Implementing a TMS opens the door to new insights and advanced reporting capabilities. The right application and aggregation of TMS data empower shippers with the information necessary to achieve end-to-end supply chain visibility, understand freight costs, and plan for changes in demand. With approximately 51% of companies likely to use a TMS that resides within the cloud, says Bridget McCrea of Logistics Management, it is imperative to ensure your system tracks the right TMS data. Consider these top reporting and data capabilities that must be ingrained within your TMS platform.
The freight data analysis report is the catchall report used to evaluate overall freight spend. It includes a comprehensive review of all information contained within subsequent reports. Furthermore, it estimates what were the modes used, shipments tendered, and other activities reflecting the best-in-case scenario for cost management.
Increased freight invoicing capabilities with TMS data-driven insights allow shippers to understand where the money is going. Freight invoicing reports give rise to the creation of carriers used reports, showing a full breakdown of carrier and mode use frequency. As a result, shippers can use this information to redefine mode selection in future tenders to optimize transportation spend.
The freight shipment summary provides a snapshot for a given reporting period that would be useful in sharing how a TMS has impacted overall freight spend for shareholders. Furthermore, the freight shipment activity log provides a one-stop means of seeing actual freight spend versus projected spate freight spend.
While the freight data analysis and freight invoicing reports provide some insight into carrier utilization, another report within your TMS data should give a visualized review of carriers used. This per shipment report shows the use of carriers, including the top shipments by weight and top carriers by the number of packages.
The next core report within your TMS should include a breakdown of shipments by zone. For example, shippers operating within the US should receive a breakdown of at least six zones and carrier utilization. Moreover, Mexico and Canada should have respective zones, if not sub-zones, reviewing a footprint of overall transportation flow.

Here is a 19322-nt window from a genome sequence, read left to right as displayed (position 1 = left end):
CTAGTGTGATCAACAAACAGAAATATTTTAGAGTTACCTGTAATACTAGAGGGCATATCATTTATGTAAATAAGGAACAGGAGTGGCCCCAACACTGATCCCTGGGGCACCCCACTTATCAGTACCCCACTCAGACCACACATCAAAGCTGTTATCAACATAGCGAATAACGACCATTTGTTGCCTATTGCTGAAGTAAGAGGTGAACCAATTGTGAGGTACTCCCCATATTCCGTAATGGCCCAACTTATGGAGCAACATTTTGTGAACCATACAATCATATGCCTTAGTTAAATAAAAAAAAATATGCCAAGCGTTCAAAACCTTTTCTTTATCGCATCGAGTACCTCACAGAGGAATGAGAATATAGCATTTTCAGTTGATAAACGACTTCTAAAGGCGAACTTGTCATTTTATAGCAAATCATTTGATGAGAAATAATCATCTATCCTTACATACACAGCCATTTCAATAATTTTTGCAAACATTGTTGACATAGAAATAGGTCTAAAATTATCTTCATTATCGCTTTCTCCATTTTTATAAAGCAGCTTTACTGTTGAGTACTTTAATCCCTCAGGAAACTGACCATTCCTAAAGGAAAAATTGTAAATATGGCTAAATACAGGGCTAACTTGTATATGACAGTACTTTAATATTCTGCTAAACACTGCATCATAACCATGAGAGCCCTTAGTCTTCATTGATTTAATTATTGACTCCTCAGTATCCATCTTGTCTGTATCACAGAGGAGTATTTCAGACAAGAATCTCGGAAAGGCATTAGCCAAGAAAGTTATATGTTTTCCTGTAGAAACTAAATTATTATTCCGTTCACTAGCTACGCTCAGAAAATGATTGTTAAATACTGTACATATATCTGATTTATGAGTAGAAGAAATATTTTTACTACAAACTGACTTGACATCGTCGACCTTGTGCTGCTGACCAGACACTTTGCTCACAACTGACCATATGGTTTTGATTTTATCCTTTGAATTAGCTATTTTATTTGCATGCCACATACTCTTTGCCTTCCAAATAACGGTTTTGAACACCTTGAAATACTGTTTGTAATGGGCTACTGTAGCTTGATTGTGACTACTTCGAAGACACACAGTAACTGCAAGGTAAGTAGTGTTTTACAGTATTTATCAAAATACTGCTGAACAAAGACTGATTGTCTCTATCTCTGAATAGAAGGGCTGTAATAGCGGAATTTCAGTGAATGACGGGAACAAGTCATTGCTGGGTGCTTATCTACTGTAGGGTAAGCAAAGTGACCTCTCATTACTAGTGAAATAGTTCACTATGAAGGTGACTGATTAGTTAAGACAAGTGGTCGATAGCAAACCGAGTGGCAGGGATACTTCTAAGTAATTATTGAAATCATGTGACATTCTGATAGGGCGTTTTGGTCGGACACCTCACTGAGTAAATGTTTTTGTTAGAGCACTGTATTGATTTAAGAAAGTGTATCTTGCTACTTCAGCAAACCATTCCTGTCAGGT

Finally, your TMS data should include a report of the weight by freight class. The weight by class shows the percentage of weights for a given class across the total weight by class. For example, shipments weighing more than 500 pounds and less than 1000 pounds would fall under the category of LTL shipping. Depending on the specific LTL rate and for the carrier selected, shipments weighing 500 to 600 pounds within this weight band would be divided by the total weight of the band allotment. Therefore, shippers can make informed decisions and avoid the extra costs that may arise when under or overrating of shipments occurs. Now, LTL carriers have a history of severely underrating shipments, but as carriers have listened to the issue, they are creating additional weight bands within a specific weight class to reduce the problem. Unfortunately, this amounts to higher freight spend for everyday shippers. Applying data collected through the TMS to understand weight class utilization can help shippers by empowering them with insight into how to consolidate shipments to take advantage of lower rate weight bands.
Implementing a TMS can be challenging. Meanwhile, knowing what to do with TMS data complicates the issue. Fortunately, Cerasis takes the time to make sense of data through advanced reporting and drill-down capabilities. Instead of trying to figure out data on your own, make sure your TMS provider maximizes your return on investment, which builds their reputation and yours at the same time. If you are ready to get started, schedule a demonstration with Cerasis online today.
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